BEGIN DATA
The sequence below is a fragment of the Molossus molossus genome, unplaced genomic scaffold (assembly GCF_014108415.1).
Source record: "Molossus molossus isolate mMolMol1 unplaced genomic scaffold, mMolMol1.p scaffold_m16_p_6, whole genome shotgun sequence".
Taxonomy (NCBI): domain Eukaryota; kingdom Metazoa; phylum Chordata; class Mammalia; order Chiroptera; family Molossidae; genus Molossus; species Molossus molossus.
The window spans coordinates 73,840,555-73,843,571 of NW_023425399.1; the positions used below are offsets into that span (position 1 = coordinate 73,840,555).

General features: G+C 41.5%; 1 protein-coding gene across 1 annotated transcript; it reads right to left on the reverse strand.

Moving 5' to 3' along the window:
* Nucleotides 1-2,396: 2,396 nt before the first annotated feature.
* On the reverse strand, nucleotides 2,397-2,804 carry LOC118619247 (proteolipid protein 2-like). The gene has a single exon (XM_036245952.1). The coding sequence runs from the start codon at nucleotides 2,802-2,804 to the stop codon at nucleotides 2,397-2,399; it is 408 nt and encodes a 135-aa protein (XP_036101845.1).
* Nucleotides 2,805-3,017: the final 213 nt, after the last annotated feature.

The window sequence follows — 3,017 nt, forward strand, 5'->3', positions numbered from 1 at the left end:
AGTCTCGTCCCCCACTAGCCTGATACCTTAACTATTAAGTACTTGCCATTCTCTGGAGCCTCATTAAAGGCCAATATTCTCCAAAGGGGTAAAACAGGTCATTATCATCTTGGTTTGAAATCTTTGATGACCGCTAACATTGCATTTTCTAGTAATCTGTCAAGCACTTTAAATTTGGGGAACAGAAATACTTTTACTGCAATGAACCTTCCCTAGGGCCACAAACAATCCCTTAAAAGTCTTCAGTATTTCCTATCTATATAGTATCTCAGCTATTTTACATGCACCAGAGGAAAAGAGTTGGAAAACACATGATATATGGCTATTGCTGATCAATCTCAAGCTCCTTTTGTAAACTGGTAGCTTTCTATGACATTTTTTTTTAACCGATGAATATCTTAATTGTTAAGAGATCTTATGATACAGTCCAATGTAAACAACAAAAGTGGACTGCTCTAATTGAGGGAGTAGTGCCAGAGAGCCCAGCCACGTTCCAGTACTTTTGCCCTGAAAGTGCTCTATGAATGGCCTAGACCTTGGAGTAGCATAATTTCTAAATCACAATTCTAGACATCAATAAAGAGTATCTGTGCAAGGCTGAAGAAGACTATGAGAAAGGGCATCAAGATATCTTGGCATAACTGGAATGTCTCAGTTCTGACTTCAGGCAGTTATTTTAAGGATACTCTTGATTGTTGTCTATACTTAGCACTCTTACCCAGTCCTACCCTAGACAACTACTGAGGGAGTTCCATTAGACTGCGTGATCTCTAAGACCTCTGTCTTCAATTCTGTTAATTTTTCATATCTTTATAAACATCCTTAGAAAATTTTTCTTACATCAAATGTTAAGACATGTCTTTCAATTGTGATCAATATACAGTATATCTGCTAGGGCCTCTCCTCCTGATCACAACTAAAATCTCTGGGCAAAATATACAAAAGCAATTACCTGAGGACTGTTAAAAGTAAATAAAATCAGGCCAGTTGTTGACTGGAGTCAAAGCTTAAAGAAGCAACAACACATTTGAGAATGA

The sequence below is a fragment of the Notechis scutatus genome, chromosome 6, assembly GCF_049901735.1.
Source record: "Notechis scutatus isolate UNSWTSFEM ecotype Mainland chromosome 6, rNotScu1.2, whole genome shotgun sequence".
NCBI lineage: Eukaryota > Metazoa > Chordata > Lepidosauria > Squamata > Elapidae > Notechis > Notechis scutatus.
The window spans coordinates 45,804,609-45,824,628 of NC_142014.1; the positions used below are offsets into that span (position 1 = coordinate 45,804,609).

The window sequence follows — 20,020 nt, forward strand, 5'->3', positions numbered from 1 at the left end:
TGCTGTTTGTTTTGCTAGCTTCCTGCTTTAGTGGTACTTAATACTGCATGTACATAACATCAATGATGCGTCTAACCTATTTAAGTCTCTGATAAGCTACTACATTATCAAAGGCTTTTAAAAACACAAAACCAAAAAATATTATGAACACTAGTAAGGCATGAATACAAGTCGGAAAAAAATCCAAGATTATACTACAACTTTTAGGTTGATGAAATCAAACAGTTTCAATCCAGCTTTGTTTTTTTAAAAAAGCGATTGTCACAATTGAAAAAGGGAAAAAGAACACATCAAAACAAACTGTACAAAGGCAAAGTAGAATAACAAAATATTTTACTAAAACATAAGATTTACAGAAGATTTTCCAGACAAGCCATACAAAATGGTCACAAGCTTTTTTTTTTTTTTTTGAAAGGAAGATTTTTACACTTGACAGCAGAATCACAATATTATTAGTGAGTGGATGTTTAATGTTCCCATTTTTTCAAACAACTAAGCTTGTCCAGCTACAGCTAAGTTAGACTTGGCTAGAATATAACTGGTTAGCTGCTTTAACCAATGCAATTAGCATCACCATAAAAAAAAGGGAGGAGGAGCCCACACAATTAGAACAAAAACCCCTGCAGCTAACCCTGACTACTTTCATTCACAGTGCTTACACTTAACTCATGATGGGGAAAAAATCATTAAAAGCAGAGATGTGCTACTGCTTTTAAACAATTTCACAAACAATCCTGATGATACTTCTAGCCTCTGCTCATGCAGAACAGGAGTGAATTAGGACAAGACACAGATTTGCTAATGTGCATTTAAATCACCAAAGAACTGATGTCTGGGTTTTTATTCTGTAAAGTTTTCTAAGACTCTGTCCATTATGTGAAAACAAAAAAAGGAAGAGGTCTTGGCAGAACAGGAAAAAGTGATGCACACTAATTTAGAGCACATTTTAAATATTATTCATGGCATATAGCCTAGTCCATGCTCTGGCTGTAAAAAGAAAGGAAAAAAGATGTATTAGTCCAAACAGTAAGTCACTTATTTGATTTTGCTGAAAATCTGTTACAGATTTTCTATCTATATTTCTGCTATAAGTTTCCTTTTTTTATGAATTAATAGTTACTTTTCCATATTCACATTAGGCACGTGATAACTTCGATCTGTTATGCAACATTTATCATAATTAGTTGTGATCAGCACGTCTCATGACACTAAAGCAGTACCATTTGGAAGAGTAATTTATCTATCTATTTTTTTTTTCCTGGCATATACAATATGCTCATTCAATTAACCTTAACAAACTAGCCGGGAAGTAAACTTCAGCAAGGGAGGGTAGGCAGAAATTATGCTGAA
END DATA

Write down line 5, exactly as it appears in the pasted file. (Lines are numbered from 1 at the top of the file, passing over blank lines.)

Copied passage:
General features: G+C 41.5%; 1 protein-coding gene across 1 annotated transcript; it reads right to left on the reverse strand.